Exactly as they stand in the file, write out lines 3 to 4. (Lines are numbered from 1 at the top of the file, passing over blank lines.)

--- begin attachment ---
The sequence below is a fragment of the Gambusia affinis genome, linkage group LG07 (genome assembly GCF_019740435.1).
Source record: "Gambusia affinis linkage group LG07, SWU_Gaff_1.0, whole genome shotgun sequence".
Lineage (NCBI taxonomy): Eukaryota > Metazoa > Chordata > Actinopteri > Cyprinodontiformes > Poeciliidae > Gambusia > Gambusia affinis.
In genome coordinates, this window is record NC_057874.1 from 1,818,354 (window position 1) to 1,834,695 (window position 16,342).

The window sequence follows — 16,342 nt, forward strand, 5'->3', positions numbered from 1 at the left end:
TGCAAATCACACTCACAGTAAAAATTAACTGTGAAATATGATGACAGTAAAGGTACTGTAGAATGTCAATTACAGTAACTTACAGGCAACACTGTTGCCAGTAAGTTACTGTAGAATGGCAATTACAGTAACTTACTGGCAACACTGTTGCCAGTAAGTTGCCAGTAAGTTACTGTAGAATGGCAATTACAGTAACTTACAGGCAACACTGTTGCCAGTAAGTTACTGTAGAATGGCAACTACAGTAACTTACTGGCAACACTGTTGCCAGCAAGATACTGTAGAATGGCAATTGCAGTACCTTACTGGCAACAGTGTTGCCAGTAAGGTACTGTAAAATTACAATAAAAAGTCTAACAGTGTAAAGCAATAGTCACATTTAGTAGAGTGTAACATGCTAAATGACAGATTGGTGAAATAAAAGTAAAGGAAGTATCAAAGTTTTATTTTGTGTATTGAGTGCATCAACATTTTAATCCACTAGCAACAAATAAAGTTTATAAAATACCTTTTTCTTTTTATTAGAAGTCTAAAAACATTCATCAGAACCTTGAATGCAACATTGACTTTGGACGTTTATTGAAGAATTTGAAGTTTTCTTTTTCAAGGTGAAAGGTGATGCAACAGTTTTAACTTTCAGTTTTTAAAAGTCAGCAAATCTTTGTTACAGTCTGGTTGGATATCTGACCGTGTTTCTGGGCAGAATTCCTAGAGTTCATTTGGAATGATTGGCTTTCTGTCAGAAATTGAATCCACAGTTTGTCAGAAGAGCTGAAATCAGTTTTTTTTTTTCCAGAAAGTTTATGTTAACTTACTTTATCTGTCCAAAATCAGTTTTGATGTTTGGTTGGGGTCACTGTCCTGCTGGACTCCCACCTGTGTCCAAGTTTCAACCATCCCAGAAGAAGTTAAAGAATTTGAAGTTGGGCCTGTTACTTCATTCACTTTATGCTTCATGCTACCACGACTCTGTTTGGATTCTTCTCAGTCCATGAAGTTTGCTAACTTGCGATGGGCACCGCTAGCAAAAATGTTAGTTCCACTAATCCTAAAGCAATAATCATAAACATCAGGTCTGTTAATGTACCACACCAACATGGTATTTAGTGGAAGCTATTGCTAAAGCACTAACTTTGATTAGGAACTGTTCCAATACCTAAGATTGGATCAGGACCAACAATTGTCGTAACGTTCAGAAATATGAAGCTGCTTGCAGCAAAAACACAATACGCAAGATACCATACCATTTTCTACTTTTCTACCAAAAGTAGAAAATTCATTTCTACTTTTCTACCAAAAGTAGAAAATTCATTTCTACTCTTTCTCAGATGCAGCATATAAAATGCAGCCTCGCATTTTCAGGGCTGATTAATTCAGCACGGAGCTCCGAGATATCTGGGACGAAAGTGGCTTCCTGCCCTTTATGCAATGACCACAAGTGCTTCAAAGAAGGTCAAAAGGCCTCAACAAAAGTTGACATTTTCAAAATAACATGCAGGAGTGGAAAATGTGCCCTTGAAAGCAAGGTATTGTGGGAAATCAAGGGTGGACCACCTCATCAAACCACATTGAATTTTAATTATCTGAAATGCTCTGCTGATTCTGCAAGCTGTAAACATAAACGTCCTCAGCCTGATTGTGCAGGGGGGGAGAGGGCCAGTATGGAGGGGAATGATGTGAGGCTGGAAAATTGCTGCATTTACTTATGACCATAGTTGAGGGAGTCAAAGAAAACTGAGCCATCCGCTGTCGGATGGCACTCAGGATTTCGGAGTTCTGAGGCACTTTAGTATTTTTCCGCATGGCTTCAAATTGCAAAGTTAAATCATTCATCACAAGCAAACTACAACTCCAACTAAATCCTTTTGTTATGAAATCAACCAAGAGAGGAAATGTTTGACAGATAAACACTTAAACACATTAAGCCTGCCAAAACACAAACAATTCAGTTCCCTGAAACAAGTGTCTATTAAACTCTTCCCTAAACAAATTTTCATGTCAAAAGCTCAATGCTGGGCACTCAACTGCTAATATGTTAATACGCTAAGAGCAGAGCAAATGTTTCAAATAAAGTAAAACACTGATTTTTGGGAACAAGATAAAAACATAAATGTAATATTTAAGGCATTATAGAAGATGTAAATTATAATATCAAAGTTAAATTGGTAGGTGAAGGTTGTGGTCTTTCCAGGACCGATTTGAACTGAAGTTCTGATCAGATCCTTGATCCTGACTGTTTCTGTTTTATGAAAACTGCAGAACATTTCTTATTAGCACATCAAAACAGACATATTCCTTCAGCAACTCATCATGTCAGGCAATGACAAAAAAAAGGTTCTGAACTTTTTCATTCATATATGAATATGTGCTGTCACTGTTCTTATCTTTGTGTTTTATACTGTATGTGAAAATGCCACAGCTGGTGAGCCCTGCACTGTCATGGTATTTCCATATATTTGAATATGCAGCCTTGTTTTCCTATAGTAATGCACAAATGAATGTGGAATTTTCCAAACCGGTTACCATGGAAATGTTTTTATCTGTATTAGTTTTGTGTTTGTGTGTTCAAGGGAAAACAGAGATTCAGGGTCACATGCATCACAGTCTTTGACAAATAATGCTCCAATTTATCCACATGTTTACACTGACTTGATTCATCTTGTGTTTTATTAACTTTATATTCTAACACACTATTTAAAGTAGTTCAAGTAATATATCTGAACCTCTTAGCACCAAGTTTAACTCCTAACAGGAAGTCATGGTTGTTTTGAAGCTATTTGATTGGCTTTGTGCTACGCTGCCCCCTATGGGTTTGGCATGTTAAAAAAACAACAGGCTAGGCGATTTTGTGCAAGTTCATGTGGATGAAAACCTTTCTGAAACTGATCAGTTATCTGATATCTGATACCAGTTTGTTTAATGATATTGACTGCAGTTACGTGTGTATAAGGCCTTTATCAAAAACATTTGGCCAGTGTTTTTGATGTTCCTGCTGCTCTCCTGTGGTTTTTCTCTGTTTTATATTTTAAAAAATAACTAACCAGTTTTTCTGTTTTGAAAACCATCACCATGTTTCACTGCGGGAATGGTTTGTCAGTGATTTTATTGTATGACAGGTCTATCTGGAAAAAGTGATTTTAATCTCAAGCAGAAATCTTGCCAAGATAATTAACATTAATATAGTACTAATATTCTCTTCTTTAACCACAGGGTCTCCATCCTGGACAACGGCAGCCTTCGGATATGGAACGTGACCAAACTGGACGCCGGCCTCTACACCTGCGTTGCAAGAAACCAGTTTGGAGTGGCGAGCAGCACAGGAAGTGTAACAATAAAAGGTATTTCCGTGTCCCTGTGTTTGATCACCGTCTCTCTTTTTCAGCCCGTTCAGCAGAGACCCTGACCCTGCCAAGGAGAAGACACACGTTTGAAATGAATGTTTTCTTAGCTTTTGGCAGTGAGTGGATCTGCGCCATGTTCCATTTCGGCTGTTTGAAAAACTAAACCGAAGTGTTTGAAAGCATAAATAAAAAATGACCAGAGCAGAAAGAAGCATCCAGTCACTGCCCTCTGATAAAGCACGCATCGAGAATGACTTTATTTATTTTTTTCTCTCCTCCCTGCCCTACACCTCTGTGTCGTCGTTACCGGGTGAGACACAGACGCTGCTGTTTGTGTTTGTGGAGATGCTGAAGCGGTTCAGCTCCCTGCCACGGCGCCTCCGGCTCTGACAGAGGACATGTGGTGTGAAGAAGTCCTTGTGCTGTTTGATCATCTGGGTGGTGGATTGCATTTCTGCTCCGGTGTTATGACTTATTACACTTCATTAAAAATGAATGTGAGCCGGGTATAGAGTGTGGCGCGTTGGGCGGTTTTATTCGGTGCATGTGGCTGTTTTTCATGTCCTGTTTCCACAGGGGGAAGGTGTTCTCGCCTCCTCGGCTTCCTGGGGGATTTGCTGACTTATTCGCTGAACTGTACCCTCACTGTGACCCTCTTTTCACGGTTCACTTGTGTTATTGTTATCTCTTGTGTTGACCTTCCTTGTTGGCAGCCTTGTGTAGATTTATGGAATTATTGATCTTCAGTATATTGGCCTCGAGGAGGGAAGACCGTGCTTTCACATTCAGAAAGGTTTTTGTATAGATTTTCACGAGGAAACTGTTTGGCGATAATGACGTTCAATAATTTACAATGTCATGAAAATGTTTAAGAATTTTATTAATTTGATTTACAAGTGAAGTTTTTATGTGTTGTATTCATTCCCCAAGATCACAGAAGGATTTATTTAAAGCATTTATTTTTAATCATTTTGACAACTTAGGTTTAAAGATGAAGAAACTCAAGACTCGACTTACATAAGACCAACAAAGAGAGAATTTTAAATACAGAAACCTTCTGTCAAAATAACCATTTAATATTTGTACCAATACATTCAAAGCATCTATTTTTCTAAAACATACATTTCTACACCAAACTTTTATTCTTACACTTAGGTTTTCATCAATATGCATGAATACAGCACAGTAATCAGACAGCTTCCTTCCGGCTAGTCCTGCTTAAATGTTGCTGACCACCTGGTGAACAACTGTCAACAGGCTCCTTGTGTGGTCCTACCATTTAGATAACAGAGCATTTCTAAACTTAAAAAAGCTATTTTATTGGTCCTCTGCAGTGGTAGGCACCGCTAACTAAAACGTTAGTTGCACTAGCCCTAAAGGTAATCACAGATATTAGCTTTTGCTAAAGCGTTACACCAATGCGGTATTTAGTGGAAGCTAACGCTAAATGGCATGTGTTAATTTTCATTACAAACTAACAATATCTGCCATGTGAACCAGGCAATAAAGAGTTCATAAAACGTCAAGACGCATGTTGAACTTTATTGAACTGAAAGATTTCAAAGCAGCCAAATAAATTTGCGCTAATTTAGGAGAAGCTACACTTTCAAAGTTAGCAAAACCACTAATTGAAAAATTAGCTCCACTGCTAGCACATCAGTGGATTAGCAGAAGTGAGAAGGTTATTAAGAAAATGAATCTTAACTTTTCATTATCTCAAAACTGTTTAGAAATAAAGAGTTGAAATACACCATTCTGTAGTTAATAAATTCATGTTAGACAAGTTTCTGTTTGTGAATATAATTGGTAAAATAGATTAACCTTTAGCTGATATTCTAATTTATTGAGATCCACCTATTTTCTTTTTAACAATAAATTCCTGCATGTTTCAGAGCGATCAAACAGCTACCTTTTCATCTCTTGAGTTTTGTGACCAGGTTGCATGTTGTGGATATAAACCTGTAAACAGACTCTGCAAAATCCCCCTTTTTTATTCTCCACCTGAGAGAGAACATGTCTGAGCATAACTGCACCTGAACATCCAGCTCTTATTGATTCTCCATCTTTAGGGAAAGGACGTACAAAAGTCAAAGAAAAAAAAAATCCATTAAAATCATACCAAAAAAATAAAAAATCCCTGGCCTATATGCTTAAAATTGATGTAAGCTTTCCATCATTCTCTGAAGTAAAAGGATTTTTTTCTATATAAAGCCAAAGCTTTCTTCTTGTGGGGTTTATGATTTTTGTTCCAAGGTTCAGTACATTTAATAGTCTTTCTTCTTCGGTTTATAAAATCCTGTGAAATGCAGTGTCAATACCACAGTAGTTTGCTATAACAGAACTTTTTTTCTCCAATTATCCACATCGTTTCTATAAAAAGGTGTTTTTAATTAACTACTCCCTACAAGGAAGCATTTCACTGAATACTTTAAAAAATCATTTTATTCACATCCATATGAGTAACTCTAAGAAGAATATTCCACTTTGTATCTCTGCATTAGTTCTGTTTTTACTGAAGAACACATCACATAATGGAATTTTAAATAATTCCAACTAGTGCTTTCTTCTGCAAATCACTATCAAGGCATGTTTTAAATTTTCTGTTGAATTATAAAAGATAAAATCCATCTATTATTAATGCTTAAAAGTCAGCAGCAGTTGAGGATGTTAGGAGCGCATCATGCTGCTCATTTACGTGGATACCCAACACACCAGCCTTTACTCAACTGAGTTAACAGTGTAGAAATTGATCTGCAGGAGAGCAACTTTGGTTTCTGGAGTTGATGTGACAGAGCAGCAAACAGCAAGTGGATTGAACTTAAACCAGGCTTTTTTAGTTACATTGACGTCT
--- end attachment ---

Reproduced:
Lineage (NCBI taxonomy): Eukaryota > Metazoa > Chordata > Actinopteri > Cyprinodontiformes > Poeciliidae > Gambusia > Gambusia affinis.
In genome coordinates, this window is record NC_057874.1 from 1,818,354 (window position 1) to 1,834,695 (window position 16,342).